Dynamic Data-Driven Visual Surveillance of Human Crowds via Cooperative Unmanned Vehicles
Moving Object Detection
Unmanned Aerial Vehicle
MetadataShow full item record
PublisherThe University of Arizona.
RightsCopyright © is held by the author. Digital access to this material is made possible by the University Libraries, University of Arizona. Further transmission, reproduction or presentation (such as public display or performance) of protected items is prohibited except with permission of the author.
EmbargoRelease after 15-Aug-2022
AbstractVisual surveillance of human crowds in a dynamic environment has attracted a great amount of computer vision research efforts in recent years. Moving object detection, which conventionally includes motion segmentation and optionally, object classification, is the first major task for any visual surveillance application. After detecting the targets, estimation of their geo-locations is needed to create the same reference coordinate system for them for higher-level decision-making. Depending on the required fidelity of decision, multi-target data association may be also needed at higher levels to differentiate multiple targets in a series of frames. Applying all these vision-based algorithms to a crowd surveillance system (a major application studied in this dissertation) using a team of cooperative unmanned vehicles (UVs), introduces new challenges to the problem. Since the visual sensors move with the UVs, and thus the targets and the environment are dynamic, it adds to the complexity and uncertainty of the video processing. Moreover, the limited onboard computation resources require more efficient algorithms to be proposed. Responding to these challenges, the goal of this dissertation is to design and develop an effective and efficient visual surveillance system based on dynamic data driven application system (DDDAS) paradigm to be used by the cooperative UVs for autonomous crowd control and border patrol. The proposed visual surveillance system includes different modules: 1) a motion detection module, in which a new method for detecting multiple moving objects, based on sliding window is proposed to segment the moving foreground using the moving camera onboard the unmanned aerial vehicle (UAV); 2) a target recognition module, in which a customized method based on histogram-of-oriented-gradients is applied to classify the human targets using the onboard camera of unmanned ground vehicle (UGV); 3) a target geo-localization module, in which a new moving-landmark-based method is proposed for estimating the geo-location of the detected crowd from the UAV, while a heuristic method based on triangulation is applied for geo-locating the detected individuals via the UGV; and 4) a multi-target data association module, in which the affinity score is dynamically adjusted to comply with the changing dispersion of the detected targets over successive frames. In this dissertation, a cooperative team of one UAV and multiple UGVs with onboard visual sensors is used to take advantage of the complementary characteristics (e.g. different fidelities and view perspectives) of these UVs for crowd surveillance. The DDDAS paradigm is also applied toward these vision-based modules, where the computational and instrumentation aspects of the application system are unified for more accurate or efficient analysis according to the scenario. To illustrate and demonstrate the proposed visual surveillance system, aerial and ground video sequences from the UVs, as well as simulation models are developed, and experiments are conducted using them. The experimental results on both developed videos and literature datasets reveal the effectiveness and efficiency of the proposed modules and their promising performance in the considered crowd surveillance application.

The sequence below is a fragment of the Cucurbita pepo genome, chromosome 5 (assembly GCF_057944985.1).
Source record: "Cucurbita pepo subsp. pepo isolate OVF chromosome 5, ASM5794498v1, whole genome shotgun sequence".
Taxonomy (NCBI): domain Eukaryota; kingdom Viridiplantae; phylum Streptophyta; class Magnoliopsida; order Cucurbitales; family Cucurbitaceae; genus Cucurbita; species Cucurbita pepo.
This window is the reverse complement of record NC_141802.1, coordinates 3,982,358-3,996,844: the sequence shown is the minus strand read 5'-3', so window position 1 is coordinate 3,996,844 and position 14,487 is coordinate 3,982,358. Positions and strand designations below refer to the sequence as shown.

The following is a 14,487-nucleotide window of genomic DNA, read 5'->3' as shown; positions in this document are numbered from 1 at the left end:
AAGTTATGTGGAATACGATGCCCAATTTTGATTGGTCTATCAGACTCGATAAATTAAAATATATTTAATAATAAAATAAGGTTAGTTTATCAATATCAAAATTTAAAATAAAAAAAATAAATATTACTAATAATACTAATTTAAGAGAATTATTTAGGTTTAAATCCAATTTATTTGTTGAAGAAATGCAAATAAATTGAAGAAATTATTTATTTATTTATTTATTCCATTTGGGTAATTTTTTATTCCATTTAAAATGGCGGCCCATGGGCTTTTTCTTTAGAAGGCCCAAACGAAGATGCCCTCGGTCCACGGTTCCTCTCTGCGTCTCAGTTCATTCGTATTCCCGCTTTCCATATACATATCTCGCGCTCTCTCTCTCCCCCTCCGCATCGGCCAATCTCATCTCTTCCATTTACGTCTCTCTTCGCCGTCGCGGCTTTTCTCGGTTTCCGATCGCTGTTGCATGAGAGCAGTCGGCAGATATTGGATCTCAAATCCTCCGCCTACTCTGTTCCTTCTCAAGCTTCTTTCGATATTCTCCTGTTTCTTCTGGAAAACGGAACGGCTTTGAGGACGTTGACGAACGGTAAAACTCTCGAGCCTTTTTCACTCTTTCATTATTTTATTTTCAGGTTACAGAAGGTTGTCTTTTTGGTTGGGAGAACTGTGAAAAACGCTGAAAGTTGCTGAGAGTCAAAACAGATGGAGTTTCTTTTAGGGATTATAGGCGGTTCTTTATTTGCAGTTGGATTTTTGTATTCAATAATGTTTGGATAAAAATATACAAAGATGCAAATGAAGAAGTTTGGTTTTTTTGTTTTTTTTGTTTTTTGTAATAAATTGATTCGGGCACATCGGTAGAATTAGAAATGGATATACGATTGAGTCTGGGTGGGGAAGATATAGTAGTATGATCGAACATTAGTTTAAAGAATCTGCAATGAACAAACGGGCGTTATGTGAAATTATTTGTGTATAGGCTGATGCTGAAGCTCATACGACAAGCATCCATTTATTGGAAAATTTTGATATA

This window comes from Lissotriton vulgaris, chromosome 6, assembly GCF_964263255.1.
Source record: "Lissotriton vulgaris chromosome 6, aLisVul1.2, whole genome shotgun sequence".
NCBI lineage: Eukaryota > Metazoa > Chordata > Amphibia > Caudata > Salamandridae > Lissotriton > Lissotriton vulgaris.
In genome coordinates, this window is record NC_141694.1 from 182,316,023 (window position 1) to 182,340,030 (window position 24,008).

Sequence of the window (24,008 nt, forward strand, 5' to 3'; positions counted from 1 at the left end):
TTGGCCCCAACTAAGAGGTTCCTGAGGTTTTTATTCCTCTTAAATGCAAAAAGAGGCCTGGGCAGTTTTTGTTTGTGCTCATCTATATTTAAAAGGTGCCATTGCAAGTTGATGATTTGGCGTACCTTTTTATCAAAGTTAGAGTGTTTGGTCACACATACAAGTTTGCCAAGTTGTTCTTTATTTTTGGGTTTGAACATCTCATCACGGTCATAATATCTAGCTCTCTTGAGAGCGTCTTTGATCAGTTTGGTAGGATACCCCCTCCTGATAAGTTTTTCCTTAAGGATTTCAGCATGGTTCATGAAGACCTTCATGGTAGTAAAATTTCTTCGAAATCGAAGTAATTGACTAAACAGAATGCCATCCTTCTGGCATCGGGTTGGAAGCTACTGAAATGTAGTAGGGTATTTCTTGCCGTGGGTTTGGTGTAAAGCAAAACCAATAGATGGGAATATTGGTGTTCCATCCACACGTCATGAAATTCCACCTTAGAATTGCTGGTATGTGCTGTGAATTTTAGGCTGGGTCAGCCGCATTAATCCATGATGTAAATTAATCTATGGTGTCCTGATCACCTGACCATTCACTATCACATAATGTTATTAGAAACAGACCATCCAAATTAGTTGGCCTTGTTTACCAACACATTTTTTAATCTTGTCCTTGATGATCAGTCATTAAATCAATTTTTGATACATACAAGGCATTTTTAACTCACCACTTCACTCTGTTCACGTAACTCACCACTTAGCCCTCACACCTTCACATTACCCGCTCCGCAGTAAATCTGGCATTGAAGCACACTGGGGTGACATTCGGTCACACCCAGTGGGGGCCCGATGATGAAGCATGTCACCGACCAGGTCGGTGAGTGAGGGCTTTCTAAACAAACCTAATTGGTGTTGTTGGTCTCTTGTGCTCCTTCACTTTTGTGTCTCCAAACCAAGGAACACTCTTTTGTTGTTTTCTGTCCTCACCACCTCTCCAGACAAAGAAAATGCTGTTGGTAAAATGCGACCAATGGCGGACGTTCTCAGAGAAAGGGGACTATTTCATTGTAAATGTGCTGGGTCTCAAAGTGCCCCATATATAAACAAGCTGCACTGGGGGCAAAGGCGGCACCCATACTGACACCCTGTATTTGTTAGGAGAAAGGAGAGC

Degree ProgramGraduate College
Systems & Industrial Engineering